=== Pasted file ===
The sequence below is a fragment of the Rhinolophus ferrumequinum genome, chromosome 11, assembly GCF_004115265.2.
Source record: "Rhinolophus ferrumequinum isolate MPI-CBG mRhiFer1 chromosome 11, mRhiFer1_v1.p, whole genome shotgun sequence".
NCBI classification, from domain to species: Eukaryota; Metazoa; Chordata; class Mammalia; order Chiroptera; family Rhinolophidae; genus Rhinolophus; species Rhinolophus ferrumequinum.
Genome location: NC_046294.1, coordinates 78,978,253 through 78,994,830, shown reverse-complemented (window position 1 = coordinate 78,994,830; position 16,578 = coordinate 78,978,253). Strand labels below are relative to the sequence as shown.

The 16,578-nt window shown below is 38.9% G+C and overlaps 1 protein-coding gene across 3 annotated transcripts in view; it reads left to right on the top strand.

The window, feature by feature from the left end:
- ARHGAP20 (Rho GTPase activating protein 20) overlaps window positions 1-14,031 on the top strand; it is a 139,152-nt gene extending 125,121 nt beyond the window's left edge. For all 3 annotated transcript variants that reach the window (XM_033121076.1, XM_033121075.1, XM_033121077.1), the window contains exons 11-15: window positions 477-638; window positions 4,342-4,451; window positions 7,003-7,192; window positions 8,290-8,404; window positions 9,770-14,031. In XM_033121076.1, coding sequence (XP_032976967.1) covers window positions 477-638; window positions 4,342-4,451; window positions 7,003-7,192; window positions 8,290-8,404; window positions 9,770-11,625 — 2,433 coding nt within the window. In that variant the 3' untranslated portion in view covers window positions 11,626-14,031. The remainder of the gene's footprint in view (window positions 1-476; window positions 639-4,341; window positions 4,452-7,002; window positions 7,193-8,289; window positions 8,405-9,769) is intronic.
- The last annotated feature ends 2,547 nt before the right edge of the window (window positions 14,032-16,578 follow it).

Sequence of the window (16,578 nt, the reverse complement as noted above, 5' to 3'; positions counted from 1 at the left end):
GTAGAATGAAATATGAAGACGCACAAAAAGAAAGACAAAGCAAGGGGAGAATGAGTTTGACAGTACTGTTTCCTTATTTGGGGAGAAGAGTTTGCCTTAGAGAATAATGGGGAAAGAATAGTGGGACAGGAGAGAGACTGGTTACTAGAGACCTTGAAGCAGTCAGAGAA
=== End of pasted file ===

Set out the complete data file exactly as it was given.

The sequence below is a fragment of the Rhinolophus ferrumequinum genome, chromosome 11, assembly GCF_004115265.2.
Source record: "Rhinolophus ferrumequinum isolate MPI-CBG mRhiFer1 chromosome 11, mRhiFer1_v1.p, whole genome shotgun sequence".
NCBI classification, from domain to species: Eukaryota; Metazoa; Chordata; class Mammalia; order Chiroptera; family Rhinolophidae; genus Rhinolophus; species Rhinolophus ferrumequinum.
Genome location: NC_046294.1, coordinates 78,978,253 through 78,994,830, shown reverse-complemented (window position 1 = coordinate 78,994,830; position 16,578 = coordinate 78,978,253). Strand labels below are relative to the sequence as shown.

The 16,578-nt window shown below is 38.9% G+C and overlaps 1 protein-coding gene across 3 annotated transcripts in view; it reads left to right on the top strand.

The window, feature by feature from the left end:
- ARHGAP20 (Rho GTPase activating protein 20) overlaps window positions 1-14,031 on the top strand; it is a 139,152-nt gene extending 125,121 nt beyond the window's left edge. For all 3 annotated transcript variants that reach the window (XM_033121076.1, XM_033121075.1, XM_033121077.1), the window contains exons 11-15: window positions 477-638; window positions 4,342-4,451; window positions 7,003-7,192; window positions 8,290-8,404; window positions 9,770-14,031. In XM_033121076.1, coding sequence (XP_032976967.1) covers window positions 477-638; window positions 4,342-4,451; window positions 7,003-7,192; window positions 8,290-8,404; window positions 9,770-11,625 — 2,433 coding nt within the window. In that variant the 3' untranslated portion in view covers window positions 11,626-14,031. The remainder of the gene's footprint in view (window positions 1-476; window positions 639-4,341; window positions 4,452-7,002; window positions 7,193-8,289; window positions 8,405-9,769) is intronic.
- The last annotated feature ends 2,547 nt before the right edge of the window (window positions 14,032-16,578 follow it).

Sequence of the window (16,578 nt, the reverse complement as noted above, 5' to 3'; positions counted from 1 at the left end):
GTAGAATGAAATATGAAGACGCACAAAAAGAAAGACAAAGCAAGGGGAGAATGAGTTTGACAGTACTGTTTCCTTATTTGGGGAGAAGAGTTTGCCTTAGAGAATAATGGGGAAAGAATAGTGGGACAGGAGAGAGACTGGTTACTAGAGACCTTGAAGCAGTCAGAGAA